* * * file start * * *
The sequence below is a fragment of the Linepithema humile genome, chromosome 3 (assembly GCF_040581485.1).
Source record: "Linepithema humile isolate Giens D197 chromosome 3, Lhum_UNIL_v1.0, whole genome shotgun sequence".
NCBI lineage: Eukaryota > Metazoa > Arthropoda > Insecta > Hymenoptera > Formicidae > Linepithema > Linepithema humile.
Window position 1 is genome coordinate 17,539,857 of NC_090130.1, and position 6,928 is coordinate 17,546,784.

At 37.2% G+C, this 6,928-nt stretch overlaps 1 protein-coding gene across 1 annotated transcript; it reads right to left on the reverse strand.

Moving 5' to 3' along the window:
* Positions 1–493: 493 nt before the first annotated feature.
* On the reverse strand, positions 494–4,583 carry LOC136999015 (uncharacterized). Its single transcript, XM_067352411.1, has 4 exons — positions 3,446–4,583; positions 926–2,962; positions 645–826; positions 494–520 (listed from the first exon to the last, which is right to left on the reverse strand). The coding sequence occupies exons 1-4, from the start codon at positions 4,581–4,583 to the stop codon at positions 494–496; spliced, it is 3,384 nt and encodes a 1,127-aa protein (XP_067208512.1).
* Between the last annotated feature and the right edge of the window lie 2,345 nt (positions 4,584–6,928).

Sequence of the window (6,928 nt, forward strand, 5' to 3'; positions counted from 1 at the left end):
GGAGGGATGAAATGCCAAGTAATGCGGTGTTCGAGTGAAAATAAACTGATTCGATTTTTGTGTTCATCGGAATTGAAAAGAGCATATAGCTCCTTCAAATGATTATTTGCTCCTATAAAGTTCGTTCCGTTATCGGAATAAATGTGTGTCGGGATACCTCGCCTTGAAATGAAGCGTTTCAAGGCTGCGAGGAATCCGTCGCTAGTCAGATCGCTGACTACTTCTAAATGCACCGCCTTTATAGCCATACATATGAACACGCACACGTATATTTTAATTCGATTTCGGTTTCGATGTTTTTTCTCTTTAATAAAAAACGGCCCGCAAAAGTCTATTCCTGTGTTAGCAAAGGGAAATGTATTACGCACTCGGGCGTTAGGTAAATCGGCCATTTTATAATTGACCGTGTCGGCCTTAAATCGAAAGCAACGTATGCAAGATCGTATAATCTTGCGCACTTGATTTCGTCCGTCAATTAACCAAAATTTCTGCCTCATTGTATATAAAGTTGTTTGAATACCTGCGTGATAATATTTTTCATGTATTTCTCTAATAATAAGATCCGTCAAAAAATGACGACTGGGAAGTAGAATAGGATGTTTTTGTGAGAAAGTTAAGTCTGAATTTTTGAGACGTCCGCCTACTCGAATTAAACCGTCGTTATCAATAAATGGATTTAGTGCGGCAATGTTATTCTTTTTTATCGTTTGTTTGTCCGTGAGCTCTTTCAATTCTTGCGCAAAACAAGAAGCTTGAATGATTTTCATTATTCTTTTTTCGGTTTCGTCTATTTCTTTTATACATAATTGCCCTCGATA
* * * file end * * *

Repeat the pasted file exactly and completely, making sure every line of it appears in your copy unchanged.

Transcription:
The sequence below is a fragment of the Linepithema humile genome, chromosome 3 (assembly GCF_040581485.1).
Source record: "Linepithema humile isolate Giens D197 chromosome 3, Lhum_UNIL_v1.0, whole genome shotgun sequence".
NCBI lineage: Eukaryota > Metazoa > Arthropoda > Insecta > Hymenoptera > Formicidae > Linepithema > Linepithema humile.
Window position 1 is genome coordinate 17,539,857 of NC_090130.1, and position 6,928 is coordinate 17,546,784.

At 37.2% G+C, this 6,928-nt stretch overlaps 1 protein-coding gene across 1 annotated transcript; it reads right to left on the reverse strand.

Moving 5' to 3' along the window:
* Positions 1–493: 493 nt before the first annotated feature.
* On the reverse strand, positions 494–4,583 carry LOC136999015 (uncharacterized). Its single transcript, XM_067352411.1, has 4 exons — positions 3,446–4,583; positions 926–2,962; positions 645–826; positions 494–520 (listed from the first exon to the last, which is right to left on the reverse strand). The coding sequence occupies exons 1-4, from the start codon at positions 4,581–4,583 to the stop codon at positions 494–496; spliced, it is 3,384 nt and encodes a 1,127-aa protein (XP_067208512.1).
* Between the last annotated feature and the right edge of the window lie 2,345 nt (positions 4,584–6,928).

Sequence of the window (6,928 nt, forward strand, 5' to 3'; positions counted from 1 at the left end):
GGAGGGATGAAATGCCAAGTAATGCGGTGTTCGAGTGAAAATAAACTGATTCGATTTTTGTGTTCATCGGAATTGAAAAGAGCATATAGCTCCTTCAAATGATTATTTGCTCCTATAAAGTTCGTTCCGTTATCGGAATAAATGTGTGTCGGGATACCTCGCCTTGAAATGAAGCGTTTCAAGGCTGCGAGGAATCCGTCGCTAGTCAGATCGCTGACTACTTCTAAATGCACCGCCTTTATAGCCATACATATGAACACGCACACGTATATTTTAATTCGATTTCGGTTTCGATGTTTTTTCTCTTTAATAAAAAACGGCCCGCAAAAGTCTATTCCTGTGTTAGCAAAGGGAAATGTATTACGCACTCGGGCGTTAGGTAAATCGGCCATTTTATAATTGACCGTGTCGGCCTTAAATCGAAAGCAACGTATGCAAGATCGTATAATCTTGCGCACTTGATTTCGTCCGTCAATTAACCAAAATTTCTGCCTCATTGTATATAAAGTTGTTTGAATACCTGCGTGATAATATTTTTCATGTATTTCTCTAATAATAAGATCCGTCAAAAAATGACGACTGGGAAGTAGAATAGGATGTTTTTGTGAGAAAGTTAAGTCTGAATTTTTGAGACGTCCGCCTACTCGAATTAAACCGTCGTTATCAATAAATGGATTTAGTGCGGCAATGTTATTCTTTTTTATCGTTTGTTTGTCCGTGAGCTCTTTCAATTCTTGCGCAAAACAAGAAGCTTGAATGATTTTCATTATTCTTTTTTCGGTTTCGTCTATTTCTTTTATACATAATTGCCCTCGATA